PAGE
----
After our over-nighter at Lady Musgrave we sailed in to Pancake Creek. We only managed one night at Pancake Creek last year so staying longer was on our ‘must do’ list this year.
Pancake Creek is a pretty inlet with sandy flats on one side and a sandy beach on the other. It changes dramatically at low tide, revealing its expansive sandy flats. Going further up the creek you can find plenty of shallows and mangroves. Mud crab territory. Neville and Tim did put the crab pots out one night but nothing caught. We tried our left over prawn heads as bait.
There’s a walk to the Bustard Head lighthouse which Abbey, Tim and I did one day. We were glad we did. We met the lighthouse caretaker Stuart who had restored the lighthouse and outbuildings. The sheds, two houses, grounds, cemetery and lighthouse were meticulously well kept. All very white!
And of course, we had pancakes for breakfast!
After two nights, we set sail for Graham Creek near Gladstone, which is at the start of The Narrows. Many boats take the ‘outside’ journey north, sailing around Cape Capricorn. They choose this way because of their deep keels, or can’t be bothered tackling the trick of timing the tides through The Narrows. We also like calm overnight anchorages. Ha! Not a breath of wind, but with big tides come strong currents. The tidal currents played havoc with our anchor all night, in a very loud way.
Neville likes the challenge of going through The Narrows. There is a ‘crossing’ about halfway through The Narrows which dries out at low tide. Not sure about now, but in days gone by the farmers would take their cattle across this section. The current runs at quite a speed so we have to time it so we reach the ‘halfway’ point running with the tide, then as we cross we need the tide changing, so we then run with the tide on the other side. We got through!
We then had a great week around Great Keppel Island with the kids. Abbey was happy. No more long sailing days. Beautiful sunny, calm weather and little swell. We were able to show them all four of our favourite anchorages – Monkey Bay, Long Beach, Fisherman’s Beach and Leeke’s Beach. We have never seen so many boats here!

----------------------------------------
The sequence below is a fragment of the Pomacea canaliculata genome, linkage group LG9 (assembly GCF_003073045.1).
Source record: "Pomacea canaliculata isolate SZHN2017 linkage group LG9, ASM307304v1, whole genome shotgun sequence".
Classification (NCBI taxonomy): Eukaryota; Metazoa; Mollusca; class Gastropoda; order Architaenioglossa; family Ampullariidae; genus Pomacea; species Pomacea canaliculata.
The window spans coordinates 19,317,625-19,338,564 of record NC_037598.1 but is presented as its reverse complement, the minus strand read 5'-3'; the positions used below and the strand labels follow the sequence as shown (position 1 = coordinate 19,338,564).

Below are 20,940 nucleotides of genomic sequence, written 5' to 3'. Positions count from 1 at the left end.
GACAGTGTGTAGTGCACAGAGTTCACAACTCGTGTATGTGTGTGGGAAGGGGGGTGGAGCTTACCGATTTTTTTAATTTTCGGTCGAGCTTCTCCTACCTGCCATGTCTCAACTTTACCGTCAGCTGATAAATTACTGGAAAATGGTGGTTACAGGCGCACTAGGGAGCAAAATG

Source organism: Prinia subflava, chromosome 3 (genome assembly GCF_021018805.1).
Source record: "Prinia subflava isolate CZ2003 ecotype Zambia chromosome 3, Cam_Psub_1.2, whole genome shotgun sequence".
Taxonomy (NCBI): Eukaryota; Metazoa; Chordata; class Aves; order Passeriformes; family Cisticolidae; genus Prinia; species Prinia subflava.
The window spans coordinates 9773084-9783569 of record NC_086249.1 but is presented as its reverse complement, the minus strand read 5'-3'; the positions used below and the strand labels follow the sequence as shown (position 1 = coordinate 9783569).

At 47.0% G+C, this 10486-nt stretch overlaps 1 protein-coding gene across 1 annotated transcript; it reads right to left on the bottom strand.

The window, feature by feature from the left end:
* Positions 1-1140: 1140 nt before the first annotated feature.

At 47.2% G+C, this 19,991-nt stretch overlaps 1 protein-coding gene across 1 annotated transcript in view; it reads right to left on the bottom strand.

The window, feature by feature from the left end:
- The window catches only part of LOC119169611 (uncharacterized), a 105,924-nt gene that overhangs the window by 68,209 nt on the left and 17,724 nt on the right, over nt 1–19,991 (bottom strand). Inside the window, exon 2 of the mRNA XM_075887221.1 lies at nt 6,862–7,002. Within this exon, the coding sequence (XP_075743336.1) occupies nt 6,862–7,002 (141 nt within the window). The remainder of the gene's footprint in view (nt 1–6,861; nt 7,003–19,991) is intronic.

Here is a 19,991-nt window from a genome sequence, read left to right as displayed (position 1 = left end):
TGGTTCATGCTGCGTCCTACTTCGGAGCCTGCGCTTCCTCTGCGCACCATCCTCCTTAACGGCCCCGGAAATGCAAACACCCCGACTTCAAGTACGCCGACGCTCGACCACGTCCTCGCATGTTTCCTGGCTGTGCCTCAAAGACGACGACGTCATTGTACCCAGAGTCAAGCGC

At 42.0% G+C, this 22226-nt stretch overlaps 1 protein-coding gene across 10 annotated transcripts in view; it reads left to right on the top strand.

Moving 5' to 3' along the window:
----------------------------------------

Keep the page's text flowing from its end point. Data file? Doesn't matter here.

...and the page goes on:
We kayaked up to the homestead at Leeke’s Beach, walked the beaches, enjoyed a fire and drinks on the beach with other yachties, caught a mud crab up in the creek’s mangroves (a female so back she went), snorkeled at Monkey Bay and simply enjoyed the calm clear blue waters of GKI.
We had picked up our new spinnaker from the nearby marina so the boys were able to ‘play’ in the calm conditions. We bought this new spinnaker sight unseen from Fusion Mackay at the right price. It was an order that had fallen through. We were sent a photo of the design. It was a “dog’s breakfast”! Not the colours or design we would have chosen … but … it was a price driven purchase. Anyway, with much anticipation it was removed from its original packaging (it really was brand new), hauled up and we realized it was nothing like the photo. Still not we would have chosen, but better we think.
We are now at the Keppel Bay Marina and have been here since we dropped the kids at the Rockhampton airport. A bit quieter on board now but we are with many of the yachts we met at GKI so lots of socializing. Washing and provisioning are all done.
We just have to wait for this 4/5 day big blow to pass through then we head for the Whitsundays. It’s bit like the calm before the storm at present.
Note: Remember you can click on each photo to get the caption and view in a larger size.